Ten years ago, police caught Iraqi Chaldean immigrant Rani Yousuf with a small amount of marijuana. He completed probation, paid fines, and the conviction was dropped from his record when he turned 21.
Still, earlier this year, Yousuf found his car surrounded by Immigration and Customs Enforcement (Ice) officers who arrested him again over the charge. He sat for months in a Michigan county jail facing the prospect of deportation to Iraq, a country he left at four years old. He has no family there, doesn’t speak Arabic, and is part of a religious minority targeted by extremists.
“As a Catholic who has tattoos of crosses, and Iraq being a Muslim country – they probably would kill me,” he said.
Yousuf is one of over 1,400 Iraqi nationals who the Trump administration is attempting to deport. Most of those are Chaldean – Iraqi Catholics – living in metro Detroit, which holds the world’s largest Chaldean population outside of Iraq.
The administration’s deportation efforts are viewed by many Chaldeans as a shocking “betrayal”, not least because many in the community have been enthusiastic supporters of Trump and voted for him in large numbers in 2016.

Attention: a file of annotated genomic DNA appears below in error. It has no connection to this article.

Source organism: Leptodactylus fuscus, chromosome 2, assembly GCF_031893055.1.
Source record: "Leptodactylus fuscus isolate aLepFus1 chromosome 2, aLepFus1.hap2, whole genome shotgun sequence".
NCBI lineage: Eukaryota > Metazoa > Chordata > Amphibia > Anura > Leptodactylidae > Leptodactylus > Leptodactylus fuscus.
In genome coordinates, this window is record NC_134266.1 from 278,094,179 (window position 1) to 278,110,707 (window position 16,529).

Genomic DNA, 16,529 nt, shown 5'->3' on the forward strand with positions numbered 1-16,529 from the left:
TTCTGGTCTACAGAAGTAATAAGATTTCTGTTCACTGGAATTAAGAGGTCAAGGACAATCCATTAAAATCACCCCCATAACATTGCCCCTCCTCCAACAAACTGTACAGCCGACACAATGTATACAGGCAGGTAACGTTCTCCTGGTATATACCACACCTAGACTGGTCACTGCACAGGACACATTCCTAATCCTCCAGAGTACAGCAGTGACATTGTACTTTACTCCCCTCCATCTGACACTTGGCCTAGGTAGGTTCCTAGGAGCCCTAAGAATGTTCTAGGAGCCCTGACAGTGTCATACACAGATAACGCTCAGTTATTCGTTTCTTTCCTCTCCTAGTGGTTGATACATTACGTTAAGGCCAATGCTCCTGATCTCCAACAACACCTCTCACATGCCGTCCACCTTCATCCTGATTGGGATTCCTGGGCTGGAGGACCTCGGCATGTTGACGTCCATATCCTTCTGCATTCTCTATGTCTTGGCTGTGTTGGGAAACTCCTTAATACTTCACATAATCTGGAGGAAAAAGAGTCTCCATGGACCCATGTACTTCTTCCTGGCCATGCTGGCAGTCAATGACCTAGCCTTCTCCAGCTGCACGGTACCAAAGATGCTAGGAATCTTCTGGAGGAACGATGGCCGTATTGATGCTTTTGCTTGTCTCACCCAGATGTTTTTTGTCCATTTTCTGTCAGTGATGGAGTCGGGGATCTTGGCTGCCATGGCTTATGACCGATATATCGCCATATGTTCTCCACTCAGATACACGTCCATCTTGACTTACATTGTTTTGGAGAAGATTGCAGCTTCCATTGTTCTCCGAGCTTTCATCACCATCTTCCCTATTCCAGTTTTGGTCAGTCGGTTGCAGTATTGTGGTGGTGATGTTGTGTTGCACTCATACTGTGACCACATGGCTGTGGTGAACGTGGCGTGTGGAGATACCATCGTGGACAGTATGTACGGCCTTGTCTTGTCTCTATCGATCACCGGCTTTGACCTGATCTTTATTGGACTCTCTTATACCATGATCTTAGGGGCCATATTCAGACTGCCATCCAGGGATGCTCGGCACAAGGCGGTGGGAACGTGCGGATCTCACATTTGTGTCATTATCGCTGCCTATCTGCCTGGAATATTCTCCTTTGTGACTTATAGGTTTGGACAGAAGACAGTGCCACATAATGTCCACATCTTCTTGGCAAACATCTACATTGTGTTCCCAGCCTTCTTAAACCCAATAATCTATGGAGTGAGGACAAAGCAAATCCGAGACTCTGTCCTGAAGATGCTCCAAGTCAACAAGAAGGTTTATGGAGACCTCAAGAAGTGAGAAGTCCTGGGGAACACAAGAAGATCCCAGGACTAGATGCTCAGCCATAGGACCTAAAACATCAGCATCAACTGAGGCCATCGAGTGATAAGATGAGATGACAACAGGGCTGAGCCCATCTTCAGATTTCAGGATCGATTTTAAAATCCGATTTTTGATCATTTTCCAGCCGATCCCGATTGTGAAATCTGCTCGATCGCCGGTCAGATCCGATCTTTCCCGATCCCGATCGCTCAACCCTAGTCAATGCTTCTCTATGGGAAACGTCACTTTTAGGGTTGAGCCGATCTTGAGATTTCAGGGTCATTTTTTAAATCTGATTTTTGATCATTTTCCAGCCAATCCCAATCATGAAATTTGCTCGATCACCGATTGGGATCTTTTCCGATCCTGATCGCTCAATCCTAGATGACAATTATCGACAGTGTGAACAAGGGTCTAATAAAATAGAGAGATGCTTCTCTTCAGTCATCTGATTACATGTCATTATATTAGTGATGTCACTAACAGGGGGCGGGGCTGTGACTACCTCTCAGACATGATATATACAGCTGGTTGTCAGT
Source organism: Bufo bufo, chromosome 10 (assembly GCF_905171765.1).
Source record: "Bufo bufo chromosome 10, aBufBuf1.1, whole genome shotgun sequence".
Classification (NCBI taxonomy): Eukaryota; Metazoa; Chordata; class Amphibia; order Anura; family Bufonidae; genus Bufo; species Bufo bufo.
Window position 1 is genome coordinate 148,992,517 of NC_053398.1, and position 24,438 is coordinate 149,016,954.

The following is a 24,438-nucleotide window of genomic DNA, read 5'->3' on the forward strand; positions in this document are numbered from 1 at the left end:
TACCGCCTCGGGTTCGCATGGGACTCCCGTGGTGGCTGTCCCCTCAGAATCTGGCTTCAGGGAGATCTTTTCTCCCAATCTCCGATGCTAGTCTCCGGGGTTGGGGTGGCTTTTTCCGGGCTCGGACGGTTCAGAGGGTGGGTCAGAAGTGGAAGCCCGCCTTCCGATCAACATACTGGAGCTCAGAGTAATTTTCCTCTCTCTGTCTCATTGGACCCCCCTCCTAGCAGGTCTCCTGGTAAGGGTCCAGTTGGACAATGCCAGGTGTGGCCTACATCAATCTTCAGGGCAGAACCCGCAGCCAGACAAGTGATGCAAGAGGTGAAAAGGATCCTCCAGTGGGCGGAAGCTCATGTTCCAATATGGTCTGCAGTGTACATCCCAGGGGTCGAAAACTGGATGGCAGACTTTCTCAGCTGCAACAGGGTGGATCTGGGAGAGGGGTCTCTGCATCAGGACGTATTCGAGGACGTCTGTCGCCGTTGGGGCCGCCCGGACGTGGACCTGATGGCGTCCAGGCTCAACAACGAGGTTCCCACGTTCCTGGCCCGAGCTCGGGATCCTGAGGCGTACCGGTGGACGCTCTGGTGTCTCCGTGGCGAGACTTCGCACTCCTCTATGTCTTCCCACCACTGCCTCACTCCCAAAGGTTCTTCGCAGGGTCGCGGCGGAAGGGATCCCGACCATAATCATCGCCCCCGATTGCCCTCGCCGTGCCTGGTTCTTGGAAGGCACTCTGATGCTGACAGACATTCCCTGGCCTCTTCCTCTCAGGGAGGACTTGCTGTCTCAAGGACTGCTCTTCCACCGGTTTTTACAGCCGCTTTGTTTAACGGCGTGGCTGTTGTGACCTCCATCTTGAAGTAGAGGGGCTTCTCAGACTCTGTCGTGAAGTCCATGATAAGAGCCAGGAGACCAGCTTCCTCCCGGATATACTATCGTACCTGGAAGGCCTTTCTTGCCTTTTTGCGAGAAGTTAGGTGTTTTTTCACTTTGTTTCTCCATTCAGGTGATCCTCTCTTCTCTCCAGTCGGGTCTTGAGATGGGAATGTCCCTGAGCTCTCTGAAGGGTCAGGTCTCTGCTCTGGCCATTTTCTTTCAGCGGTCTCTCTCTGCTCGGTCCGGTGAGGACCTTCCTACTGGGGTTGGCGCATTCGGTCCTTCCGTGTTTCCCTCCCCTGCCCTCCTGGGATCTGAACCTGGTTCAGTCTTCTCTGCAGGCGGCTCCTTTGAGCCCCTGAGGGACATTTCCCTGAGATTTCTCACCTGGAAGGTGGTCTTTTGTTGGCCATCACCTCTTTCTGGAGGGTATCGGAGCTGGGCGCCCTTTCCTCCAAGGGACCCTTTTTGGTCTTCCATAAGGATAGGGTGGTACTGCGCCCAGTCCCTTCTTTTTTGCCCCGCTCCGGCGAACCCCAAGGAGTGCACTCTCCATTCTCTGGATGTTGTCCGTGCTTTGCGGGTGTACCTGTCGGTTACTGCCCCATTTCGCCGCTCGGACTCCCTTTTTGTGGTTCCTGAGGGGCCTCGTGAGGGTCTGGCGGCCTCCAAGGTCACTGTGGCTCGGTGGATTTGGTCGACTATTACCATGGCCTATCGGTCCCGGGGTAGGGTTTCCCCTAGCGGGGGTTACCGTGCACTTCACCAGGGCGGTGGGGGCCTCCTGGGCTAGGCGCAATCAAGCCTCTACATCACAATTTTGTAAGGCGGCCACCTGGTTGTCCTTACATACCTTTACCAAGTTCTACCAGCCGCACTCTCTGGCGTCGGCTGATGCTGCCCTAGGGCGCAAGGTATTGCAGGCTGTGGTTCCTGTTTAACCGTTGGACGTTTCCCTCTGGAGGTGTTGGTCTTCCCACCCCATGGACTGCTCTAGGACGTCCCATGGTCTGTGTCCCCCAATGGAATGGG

The generally conservative community with between 70,000 and 80,000 voters went big for Trump in the 2016 election in a state that he won by only 10,000 votes. They did so after Trump portrayed himself as a “savior” who would stand up for persecuted Christians. “Chaldeans For Trump” signs appeared at Trump rallies and in lawns in Oakland county, a wealthy metro Detroit area where the community is concentrated.
But just months into the Trump administration, Ice swept up 350 Chaldean men and Iraqi nationals. Now, some Chaldeans hold signs at protests reminding Trump “You vowed to protect us”.
“Some people thought ‘Here comes Trump who’s talking a good game about Christians in the Middle East who are being persecuted,’” said Edward Bojoka, a Chaldean immigration attorney. “A lot of people in the Chaldean community jumped on that and said, ‘Oh, he’s on our side’, and … some people feel like they were conned.”
But while there’s unanimous disappointment in the administration’s plan to deport Chaldeans, some Chaldean leaders say they still view Trump as a “friend”.